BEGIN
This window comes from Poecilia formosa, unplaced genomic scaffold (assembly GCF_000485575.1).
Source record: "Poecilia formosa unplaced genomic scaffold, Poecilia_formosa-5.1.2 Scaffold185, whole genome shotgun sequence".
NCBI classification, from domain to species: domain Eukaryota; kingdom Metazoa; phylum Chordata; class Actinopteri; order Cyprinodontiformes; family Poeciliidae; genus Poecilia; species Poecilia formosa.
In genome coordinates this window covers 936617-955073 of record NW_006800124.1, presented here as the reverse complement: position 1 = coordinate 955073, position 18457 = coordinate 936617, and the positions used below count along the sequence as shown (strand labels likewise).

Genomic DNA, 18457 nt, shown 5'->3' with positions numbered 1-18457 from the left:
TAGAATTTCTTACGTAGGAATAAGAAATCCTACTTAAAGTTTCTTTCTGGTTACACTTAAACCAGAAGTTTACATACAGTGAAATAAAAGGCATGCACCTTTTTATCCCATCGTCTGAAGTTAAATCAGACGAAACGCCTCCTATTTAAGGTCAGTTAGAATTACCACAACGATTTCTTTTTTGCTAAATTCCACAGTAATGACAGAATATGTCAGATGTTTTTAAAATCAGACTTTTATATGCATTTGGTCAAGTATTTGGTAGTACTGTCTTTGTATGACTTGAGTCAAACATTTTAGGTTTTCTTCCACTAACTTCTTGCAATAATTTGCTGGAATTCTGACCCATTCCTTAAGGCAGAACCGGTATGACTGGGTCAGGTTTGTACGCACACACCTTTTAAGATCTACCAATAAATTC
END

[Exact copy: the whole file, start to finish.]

This window comes from Poecilia formosa, unplaced genomic scaffold (assembly GCF_000485575.1).
Source record: "Poecilia formosa unplaced genomic scaffold, Poecilia_formosa-5.1.2 Scaffold185, whole genome shotgun sequence".
NCBI classification, from domain to species: domain Eukaryota; kingdom Metazoa; phylum Chordata; class Actinopteri; order Cyprinodontiformes; family Poeciliidae; genus Poecilia; species Poecilia formosa.
In genome coordinates this window covers 936617-955073 of record NW_006800124.1, presented here as the reverse complement: position 1 = coordinate 955073, position 18457 = coordinate 936617, and the positions used below count along the sequence as shown (strand labels likewise).

Genomic DNA, 18457 nt, shown 5'->3' with positions numbered 1-18457 from the left:
TAGAATTTCTTACGTAGGAATAAGAAATCCTACTTAAAGTTTCTTTCTGGTTACACTTAAACCAGAAGTTTACATACAGTGAAATAAAAGGCATGCACCTTTTTATCCCATCGTCTGAAGTTAAATCAGACGAAACGCCTCCTATTTAAGGTCAGTTAGAATTACCACAACGATTTCTTTTTTGCTAAATTCCACAGTAATGACAGAATATGTCAGATGTTTTTAAAATCAGACTTTTATATGCATTTGGTCAAGTATTTGGTAGTACTGTCTTTGTATGACTTGAGTCAAACATTTTAGGTTTTCTTCCACTAACTTCTTGCAATAATTTGCTGGAATTCTGACCCATTCCTTAAGGCAGAACCGGTATGACTGGGTCAGGTTTGTACGCACACACCTTTTAAGATCTACCAATAAATTC